Thrillers: Break Free (Lights & Music Collective)
In current Top 40 music, the most irritating noise besides the voice of Maroon 5’s Adam Levine is a high-pitched electronic squiggle that resembles Alvin the Chipmunk’s experiments with a glitch-polluted Auto-Tune processor.
This irritant achieved commercial saturation with the 2015 Justin Bieber single “Sorry,” and it heightened the sense that Bieber wasn’t sincerely apologizing. Now, it ejaculates across “HEAT,” the opening track of the first Thrillers album, Break Free, as if it’s a would-be Casanova who’s gotten all his guidance from video porn.
In subsequent tracks, the squiggle—perhaps the anti-innovation of guest production duo Back Talk, anyway, because without it “HEAT” would sound not unlike Squeeze discovering the dancefloor—is comparatively absent, which improves the indie- and alternative-leaning contemporary R&B constructed by Los Angeles-based Greg and Jeremy Pearson.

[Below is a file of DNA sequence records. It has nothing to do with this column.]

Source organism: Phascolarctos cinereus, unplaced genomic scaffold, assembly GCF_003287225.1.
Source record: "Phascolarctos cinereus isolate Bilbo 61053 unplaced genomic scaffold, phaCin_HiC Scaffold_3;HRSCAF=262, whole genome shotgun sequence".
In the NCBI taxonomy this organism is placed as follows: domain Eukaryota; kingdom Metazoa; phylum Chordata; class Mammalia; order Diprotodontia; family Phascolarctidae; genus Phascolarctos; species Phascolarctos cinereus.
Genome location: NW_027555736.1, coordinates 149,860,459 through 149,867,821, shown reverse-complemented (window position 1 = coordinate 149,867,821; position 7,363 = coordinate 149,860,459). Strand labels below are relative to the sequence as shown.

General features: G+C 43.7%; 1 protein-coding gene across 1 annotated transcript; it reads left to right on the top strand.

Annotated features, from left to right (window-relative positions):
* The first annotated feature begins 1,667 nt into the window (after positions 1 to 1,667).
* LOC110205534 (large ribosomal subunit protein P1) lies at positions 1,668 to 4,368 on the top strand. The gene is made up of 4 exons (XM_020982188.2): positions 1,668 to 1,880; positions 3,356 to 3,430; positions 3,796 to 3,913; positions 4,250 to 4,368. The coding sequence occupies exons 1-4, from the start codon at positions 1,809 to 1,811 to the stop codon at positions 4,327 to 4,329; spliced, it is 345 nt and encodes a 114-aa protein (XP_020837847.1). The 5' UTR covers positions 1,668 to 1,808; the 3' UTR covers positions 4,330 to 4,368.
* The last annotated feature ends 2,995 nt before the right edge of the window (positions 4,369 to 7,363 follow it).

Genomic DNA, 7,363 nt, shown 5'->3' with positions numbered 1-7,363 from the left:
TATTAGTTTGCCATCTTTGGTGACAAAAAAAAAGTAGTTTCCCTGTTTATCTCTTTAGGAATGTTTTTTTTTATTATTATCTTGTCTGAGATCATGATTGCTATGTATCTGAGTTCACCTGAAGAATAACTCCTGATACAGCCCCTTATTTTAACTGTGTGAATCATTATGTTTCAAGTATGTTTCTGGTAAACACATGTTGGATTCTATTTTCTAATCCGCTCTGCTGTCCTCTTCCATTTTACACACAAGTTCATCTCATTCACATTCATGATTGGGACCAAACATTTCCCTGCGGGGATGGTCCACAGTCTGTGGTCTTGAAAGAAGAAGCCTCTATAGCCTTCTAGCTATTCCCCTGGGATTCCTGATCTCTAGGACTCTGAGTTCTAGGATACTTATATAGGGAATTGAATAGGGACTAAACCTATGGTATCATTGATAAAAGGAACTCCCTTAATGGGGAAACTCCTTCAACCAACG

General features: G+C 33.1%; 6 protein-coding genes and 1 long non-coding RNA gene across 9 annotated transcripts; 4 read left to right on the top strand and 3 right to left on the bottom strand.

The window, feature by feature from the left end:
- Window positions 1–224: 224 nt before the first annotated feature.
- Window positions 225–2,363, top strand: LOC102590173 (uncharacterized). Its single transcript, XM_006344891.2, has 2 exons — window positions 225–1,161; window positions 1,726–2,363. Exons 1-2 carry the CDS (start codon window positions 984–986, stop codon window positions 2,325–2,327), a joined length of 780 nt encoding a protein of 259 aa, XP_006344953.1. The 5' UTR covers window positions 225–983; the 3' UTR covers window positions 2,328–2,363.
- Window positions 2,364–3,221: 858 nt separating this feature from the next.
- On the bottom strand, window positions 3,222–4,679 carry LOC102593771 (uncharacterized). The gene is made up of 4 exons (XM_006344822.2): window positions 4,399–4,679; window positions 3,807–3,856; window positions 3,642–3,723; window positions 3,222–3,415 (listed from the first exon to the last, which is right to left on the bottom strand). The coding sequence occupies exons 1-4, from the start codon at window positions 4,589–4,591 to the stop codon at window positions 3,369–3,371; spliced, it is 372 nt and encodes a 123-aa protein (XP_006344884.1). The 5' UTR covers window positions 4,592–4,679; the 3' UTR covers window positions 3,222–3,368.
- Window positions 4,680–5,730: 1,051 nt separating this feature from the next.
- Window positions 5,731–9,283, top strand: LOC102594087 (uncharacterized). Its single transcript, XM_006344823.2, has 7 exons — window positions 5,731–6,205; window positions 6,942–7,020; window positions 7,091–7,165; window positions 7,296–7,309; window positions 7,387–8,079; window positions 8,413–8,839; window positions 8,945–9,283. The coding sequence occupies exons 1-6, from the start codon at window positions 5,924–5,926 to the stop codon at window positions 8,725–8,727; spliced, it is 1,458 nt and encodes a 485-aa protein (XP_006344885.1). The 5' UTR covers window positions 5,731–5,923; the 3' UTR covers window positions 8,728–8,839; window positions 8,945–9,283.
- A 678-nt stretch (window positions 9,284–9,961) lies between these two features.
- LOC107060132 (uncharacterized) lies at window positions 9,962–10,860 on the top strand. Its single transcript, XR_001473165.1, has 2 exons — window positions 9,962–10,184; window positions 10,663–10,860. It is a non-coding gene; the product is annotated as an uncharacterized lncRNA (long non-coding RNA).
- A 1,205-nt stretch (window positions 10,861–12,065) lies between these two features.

When another producer, fellow Angeleno soul man Twin Shadow, oversees a song like “NMT” (“Need Me Tonight”), the results have a technological melancholy, as if Thrillers are trying to connect with romance and desire via aging apps, flickering fiber optics and long-overclocked hardware.
Thrillers also get along without such collaborations, even if bigger names still sneak in, as when strong echoes of Prince’s “Little Red Corvette” bounce off the electronics of “Can’t Get Enough” or when synthesizer pulses reminiscent of Underworld’s “Born Slippy” introduce an earlier EDM energy into the 21st-century desperation of “Far Gone.”
Pearson and Pearson’s vocals are the most noticeably human elements, usually because, in the slow moan of loneliness on “Lipstick on the Mirror” or the modernity-shellacked R&B classicism of “Strangers,” their lack of harmonic perfection grants something real to clichéd words about love and sex.
That might be the main difference, for Thrillers, between alternative/indie and the mainstream: something real. They could stand to get realer. And to squash the squiggle.